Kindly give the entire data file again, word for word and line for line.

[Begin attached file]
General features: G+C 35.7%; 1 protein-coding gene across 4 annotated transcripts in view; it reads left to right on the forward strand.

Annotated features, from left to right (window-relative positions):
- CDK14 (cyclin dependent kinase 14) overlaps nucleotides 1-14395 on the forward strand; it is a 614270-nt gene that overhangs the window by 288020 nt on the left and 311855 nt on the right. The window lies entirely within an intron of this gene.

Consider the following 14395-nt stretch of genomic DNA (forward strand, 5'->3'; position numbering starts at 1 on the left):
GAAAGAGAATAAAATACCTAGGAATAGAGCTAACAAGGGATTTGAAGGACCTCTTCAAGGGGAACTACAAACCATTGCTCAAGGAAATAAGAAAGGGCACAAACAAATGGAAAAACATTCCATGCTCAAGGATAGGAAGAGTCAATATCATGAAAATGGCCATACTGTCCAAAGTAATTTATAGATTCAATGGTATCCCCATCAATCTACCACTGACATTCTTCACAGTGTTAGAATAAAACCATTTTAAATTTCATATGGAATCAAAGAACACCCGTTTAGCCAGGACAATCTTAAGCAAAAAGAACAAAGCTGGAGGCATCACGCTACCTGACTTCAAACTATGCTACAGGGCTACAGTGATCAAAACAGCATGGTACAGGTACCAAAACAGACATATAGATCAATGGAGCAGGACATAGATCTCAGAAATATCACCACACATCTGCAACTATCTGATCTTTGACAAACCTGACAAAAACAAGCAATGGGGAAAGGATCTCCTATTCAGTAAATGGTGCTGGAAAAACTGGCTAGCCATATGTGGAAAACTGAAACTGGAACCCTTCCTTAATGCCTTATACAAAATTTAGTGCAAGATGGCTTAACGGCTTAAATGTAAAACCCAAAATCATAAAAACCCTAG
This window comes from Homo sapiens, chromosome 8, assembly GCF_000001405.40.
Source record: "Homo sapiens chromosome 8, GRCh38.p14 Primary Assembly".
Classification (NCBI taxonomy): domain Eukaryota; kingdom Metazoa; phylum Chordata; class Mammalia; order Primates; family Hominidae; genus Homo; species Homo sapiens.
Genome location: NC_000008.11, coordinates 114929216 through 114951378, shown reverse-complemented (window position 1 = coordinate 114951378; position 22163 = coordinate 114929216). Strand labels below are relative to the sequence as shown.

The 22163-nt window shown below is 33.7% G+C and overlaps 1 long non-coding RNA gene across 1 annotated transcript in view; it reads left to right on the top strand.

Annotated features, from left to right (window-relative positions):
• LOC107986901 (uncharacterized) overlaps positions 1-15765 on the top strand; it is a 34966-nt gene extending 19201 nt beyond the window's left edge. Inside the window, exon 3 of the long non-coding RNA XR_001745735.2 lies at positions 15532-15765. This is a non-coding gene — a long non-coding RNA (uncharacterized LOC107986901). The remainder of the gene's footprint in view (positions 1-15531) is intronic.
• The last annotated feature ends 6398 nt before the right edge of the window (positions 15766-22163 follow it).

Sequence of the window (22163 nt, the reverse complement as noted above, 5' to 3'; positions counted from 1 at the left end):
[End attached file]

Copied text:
General features: G+C 35.7%; 1 protein-coding gene across 4 annotated transcripts in view; it reads left to right on the forward strand.

Annotated features, from left to right (window-relative positions):
- CDK14 (cyclin dependent kinase 14) overlaps nucleotides 1-14395 on the forward strand; it is a 614270-nt gene that overhangs the window by 288020 nt on the left and 311855 nt on the right. The window lies entirely within an intron of this gene.

Consider the following 14395-nt stretch of genomic DNA (forward strand, 5'->3'; position numbering starts at 1 on the left):
GAAAGAGAATAAAATACCTAGGAATAGAGCTAACAAGGGATTTGAAGGACCTCTTCAAGGGGAACTACAAACCATTGCTCAAGGAAATAAGAAAGGGCACAAACAAATGGAAAAACATTCCATGCTCAAGGATAGGAAGAGTCAATATCATGAAAATGGCCATACTGTCCAAAGTAATTTATAGATTCAATGGTATCCCCATCAATCTACCACTGACATTCTTCACAGTGTTAGAATAAAACCATTTTAAATTTCATATGGAATCAAAGAACACCCGTTTAGCCAGGACAATCTTAAGCAAAAAGAACAAAGCTGGAGGCATCACGCTACCTGACTTCAAACTATGCTACAGGGCTACAGTGATCAAAACAGCATGGTACAGGTACCAAAACAGACATATAGATCAATGGAGCAGGACATAGATCTCAGAAATATCACCACACATCTGCAACTATCTGATCTTTGACAAACCTGACAAAAACAAGCAATGGGGAAAGGATCTCCTATTCAGTAAATGGTGCTGGAAAAACTGGCTAGCCATATGTGGAAAACTGAAACTGGAACCCTTCCTTAATGCCTTATACAAAATTTAGTGCAAGATGGCTTAACGGCTTAAATGTAAAACCCAAAATCATAAAAACCCTAG
This window comes from Homo sapiens, chromosome 8, assembly GCF_000001405.40.
Source record: "Homo sapiens chromosome 8, GRCh38.p14 Primary Assembly".
Classification (NCBI taxonomy): domain Eukaryota; kingdom Metazoa; phylum Chordata; class Mammalia; order Primates; family Hominidae; genus Homo; species Homo sapiens.
Genome location: NC_000008.11, coordinates 114929216 through 114951378, shown reverse-complemented (window position 1 = coordinate 114951378; position 22163 = coordinate 114929216). Strand labels below are relative to the sequence as shown.

The 22163-nt window shown below is 33.7% G+C and overlaps 1 long non-coding RNA gene across 1 annotated transcript in view; it reads left to right on the top strand.

Annotated features, from left to right (window-relative positions):
• LOC107986901 (uncharacterized) overlaps positions 1-15765 on the top strand; it is a 34966-nt gene extending 19201 nt beyond the window's left edge. Inside the window, exon 3 of the long non-coding RNA XR_001745735.2 lies at positions 15532-15765. This is a non-coding gene — a long non-coding RNA (uncharacterized LOC107986901). The remainder of the gene's footprint in view (positions 1-15531) is intronic.
• The last annotated feature ends 6398 nt before the right edge of the window (positions 15766-22163 follow it).

Sequence of the window (22163 nt, the reverse complement as noted above, 5' to 3'; positions counted from 1 at the left end):